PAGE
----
Brazil is becoming the darling of the beauty industry, with a growing number of international brands looking to woo its consumers. Already the third largest in the world, the Brazilian cosmetic & personal care products market is predicted to overtake Japan to take number two position by 2020. Cosmetic brands eyeing the Brazilian market should consider shoring up their green credentials for market success.
Brazilians have a strong affinity to beauty products. Indeed, Sephora commented last year ‘Brazilians are truly beauty junkies…we see limitless potential’. However, what is less understood is that Brazilians are fashion and eco-conscious. A survey by GfK revealed that over half of Brasilian consumers consider the environmental impact of cosmetic products when purchasing. When asked about the most sustainable firms, Natura Brasil was top of their list.
Natura Brasil, the largest cosmetics company in Latin America, is recognised as the most sustainable beauty firm in the world. It was ranked number 2 in a global survey of the 100 top sustainable corporations (Corporate Knights, 2013). Natura Brasil specialises in natural-based cosmetics, with many ingredients ethically sourced from the Amazon. It has spearheaded many sustainability initiatives, and is the only sizeable cosmetics company that is carbon-neutral (since 2007).
The Boticario Group, the second leading cosmetics company in Brazil, is also very active in CSR and sustainability. It set up the Boticario Group Foundation for Nature Protection in 1990. The foundation protects over 11,000 hectares of Atlantic Rainforest and Cerrado, two of the most endangered biomes in Brazil. The foundation has donated over USD 10 million in nature reserve programs, enabling the discovery of 69 new species of plants and animals.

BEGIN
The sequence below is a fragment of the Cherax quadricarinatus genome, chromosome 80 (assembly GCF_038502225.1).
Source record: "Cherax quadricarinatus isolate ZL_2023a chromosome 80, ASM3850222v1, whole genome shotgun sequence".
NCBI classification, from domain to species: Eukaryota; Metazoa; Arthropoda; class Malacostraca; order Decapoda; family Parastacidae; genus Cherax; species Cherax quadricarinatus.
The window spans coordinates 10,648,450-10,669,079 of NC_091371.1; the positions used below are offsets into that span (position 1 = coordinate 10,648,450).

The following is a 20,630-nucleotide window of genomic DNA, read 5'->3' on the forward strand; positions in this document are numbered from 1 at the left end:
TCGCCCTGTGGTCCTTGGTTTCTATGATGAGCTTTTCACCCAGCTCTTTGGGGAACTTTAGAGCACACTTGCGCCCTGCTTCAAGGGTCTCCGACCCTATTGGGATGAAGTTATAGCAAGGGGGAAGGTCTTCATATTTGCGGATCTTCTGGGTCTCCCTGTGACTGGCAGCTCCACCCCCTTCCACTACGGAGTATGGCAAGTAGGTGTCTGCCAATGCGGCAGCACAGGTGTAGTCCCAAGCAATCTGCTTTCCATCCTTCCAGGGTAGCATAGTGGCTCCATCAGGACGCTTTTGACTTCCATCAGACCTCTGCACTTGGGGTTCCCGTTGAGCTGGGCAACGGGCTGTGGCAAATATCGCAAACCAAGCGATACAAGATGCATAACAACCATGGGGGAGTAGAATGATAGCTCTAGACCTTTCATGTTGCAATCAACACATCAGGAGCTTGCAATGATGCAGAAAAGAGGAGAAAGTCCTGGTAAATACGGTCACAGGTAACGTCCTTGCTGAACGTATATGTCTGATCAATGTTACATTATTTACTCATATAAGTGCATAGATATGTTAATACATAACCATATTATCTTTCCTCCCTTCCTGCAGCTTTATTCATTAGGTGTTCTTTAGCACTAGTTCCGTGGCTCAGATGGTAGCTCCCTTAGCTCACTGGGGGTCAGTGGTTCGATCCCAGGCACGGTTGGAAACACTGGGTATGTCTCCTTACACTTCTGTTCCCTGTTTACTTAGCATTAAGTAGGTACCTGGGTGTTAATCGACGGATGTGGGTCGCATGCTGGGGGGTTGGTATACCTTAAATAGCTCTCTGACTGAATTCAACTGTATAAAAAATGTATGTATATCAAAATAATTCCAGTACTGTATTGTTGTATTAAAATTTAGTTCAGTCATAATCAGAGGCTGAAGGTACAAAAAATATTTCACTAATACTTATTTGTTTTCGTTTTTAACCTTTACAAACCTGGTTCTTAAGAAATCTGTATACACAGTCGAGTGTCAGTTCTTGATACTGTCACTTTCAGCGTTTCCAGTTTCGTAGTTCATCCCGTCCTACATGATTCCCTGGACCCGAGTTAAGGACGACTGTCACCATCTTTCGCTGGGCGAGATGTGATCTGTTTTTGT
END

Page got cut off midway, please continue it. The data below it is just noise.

With Brazilian consumers accustomed to associating beauty products with ethics, foreign brands are advised to flaunt their green credentials. It is perhaps no surprise that some of the leading green / ethical cosmetic brands are entering the Brazilian market. Korres Natural Products, Yves Rocher and the Body Shop have all made investments in the last year.
Apart from the cultural nuances, distribution is a major hurdle for foreign brands looking to take a slice of the lucrative Brazilian market. Many brands struggle with building distribution networks in the vast country. As will be shown at the Sustainable Cosmetics Summit, foreign brands need to take a ‘creative approach’ to market entry and distribution. The Body Shop resorted to acquiring a local competitor, Yves Rocher is opening concept stores, whilst Korres has entered a strategic alliance for network marketing.
The marketing and distribution challenges associated with the Brazilian cosmetics market will be covered in the Latin American edition of the Sustainable Cosmetics Summit. Natura Brasil, Group Boticario, Korres Natural Products, L’Oreal, and Johnson & Johnson are some of the cosmetics brands sharing their experiences at the summit. The summit will be hosted alongside in-cosmetics Brasil on 10-12 September.
Source: Sustainable Cosmetics Summit